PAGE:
Embraer sees an opportunity to develop a new 50-seat jet, and SkyWest has interest in ordering several hundred.
But that does not mean such an aircraft will actually get built.
An airline industry conference this week highlighted debate about the amount of demand for new 50-seat jets and the market dynamics that have left airframers unwilling to commit.
"There is an opportunity in the sector," Embraer head of market strategy Victor Vieira says at the Boyd Group International Aviation Forecast Summit on 27 August. "Currently, it makes sense to have a new 50-seater."
Chip Childs, chief executive of US regional giant SkyWest, has told airframers he wants a new 50-seater to replace ageing Bombardier CRJ200s and ERJs.
SkyWest's major airline customers (which include American Airlines, Delta Air Lines and United Airlines) have said they intend to keep 50-seaters airborne for the foreseeable future, Childs says.
"We have about 200 of them now. We know that we could fly 150 of them for a very, very long time," he tells FlightGlobal. "There is still good demand for 50-seaters."
Debate about the fate of 50-seaters becomes more urgent each year as the existing fleet inches toward retirement. No replacements exist.
United has responded by converting 70-seat CRJ700s to a new 50-seat derivative dubbed the CRJ550, to be operated by regional partner GoJet Airlines.
Airlines worldwide operate roughly 1,100 jets in the 50-seat category, nearly all CRJs and ERJs, according to Cirium fleets data. US carriers operate some 700 of those, many more than 20 years old.
Though Embraer sees opportunity, Vieira says the business case remains uncertain. He questions whether US carriers will eventually replace most 50-seaters with larger aircraft.
That would be more likely if US major airlines succeed in negotiating changes to "scope clauses" in their pilot contracts. Those clauses specify the number of regional jets, by seat count, that the regional partners of the major airlines can operate.
Observers have also said a pilot shortage could steer airlines toward larger jets.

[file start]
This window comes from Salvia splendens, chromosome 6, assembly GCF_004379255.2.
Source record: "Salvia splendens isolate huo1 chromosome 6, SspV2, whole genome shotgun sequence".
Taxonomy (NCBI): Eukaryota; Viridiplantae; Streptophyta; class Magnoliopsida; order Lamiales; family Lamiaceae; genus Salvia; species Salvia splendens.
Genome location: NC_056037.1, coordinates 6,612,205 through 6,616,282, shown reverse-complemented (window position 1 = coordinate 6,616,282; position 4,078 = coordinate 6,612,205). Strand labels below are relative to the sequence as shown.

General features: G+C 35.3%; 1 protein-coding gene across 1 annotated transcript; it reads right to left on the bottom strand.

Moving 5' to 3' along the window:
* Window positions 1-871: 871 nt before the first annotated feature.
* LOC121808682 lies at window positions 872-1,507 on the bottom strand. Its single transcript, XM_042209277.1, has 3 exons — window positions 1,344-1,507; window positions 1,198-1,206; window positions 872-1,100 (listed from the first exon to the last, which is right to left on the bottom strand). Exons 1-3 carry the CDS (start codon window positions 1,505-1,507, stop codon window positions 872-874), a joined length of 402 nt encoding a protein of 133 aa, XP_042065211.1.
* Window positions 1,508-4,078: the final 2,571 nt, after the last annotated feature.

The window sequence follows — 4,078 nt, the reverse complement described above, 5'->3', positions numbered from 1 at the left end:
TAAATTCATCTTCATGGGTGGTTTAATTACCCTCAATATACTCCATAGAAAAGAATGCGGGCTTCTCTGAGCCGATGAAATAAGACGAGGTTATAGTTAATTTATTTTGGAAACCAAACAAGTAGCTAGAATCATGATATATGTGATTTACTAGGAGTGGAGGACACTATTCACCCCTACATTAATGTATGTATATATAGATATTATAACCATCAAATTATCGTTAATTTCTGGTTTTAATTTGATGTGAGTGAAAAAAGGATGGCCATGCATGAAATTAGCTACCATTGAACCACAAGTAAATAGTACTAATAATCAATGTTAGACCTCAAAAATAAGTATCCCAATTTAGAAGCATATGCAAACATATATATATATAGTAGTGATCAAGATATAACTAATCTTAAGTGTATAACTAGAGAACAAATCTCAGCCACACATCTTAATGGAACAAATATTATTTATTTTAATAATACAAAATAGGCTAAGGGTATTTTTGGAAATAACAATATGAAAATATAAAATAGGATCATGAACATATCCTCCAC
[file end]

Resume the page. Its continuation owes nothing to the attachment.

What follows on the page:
"The point is, will it be worthwhile from an economic standpoint?" Vieira says of developing a new 50-seater. "There has to be a sound business case to justify it."
Michael Boyd, the consultant whose company hosted the conference, thinks 50- to 70-seat jets will be gone from US fleets within several years.
Such a change would mirror the trend of US airlines switching to larger aircraft and cutting service at small communities. Turboprops are nearly gone from the US market, too.
"Fifty-seaters, their day is coming to an end," Boyd says on 27 August.
Childs disagrees. He sees no shortage of pilots and predicts 50-seaters will fly for years.
Childs has had discussions with Bombardier, Embraer and Mitsubishi Aircraft about developing a new aircraft, which he concedes is a tall order.
Embraer might seem the most capable of pursing such a project, though its future remains uncertain amid a pending takeover of its commercial division by Boeing. Bombardier has nearly exited commercial aviation and CRJ production is wrapping up. Mitsubishi has its hands full with development of its SpaceJet regional jet.
"The problem…is you have scope," Childs says. "What we are asking them to do is to make an airplane that only fits in the United States."
SkyWest is also eyeing investments to extend the service life of its existing 50-seaters. Many of those have logged 30,000 cycles but could fly to 60,000 cycles, equating to 10 or 15 more years of service, Childs says.
"The [financial] return for us on the 50-seaters is strong enough today that we can put a lot of capital into these aircraft and continue to fly them," he says.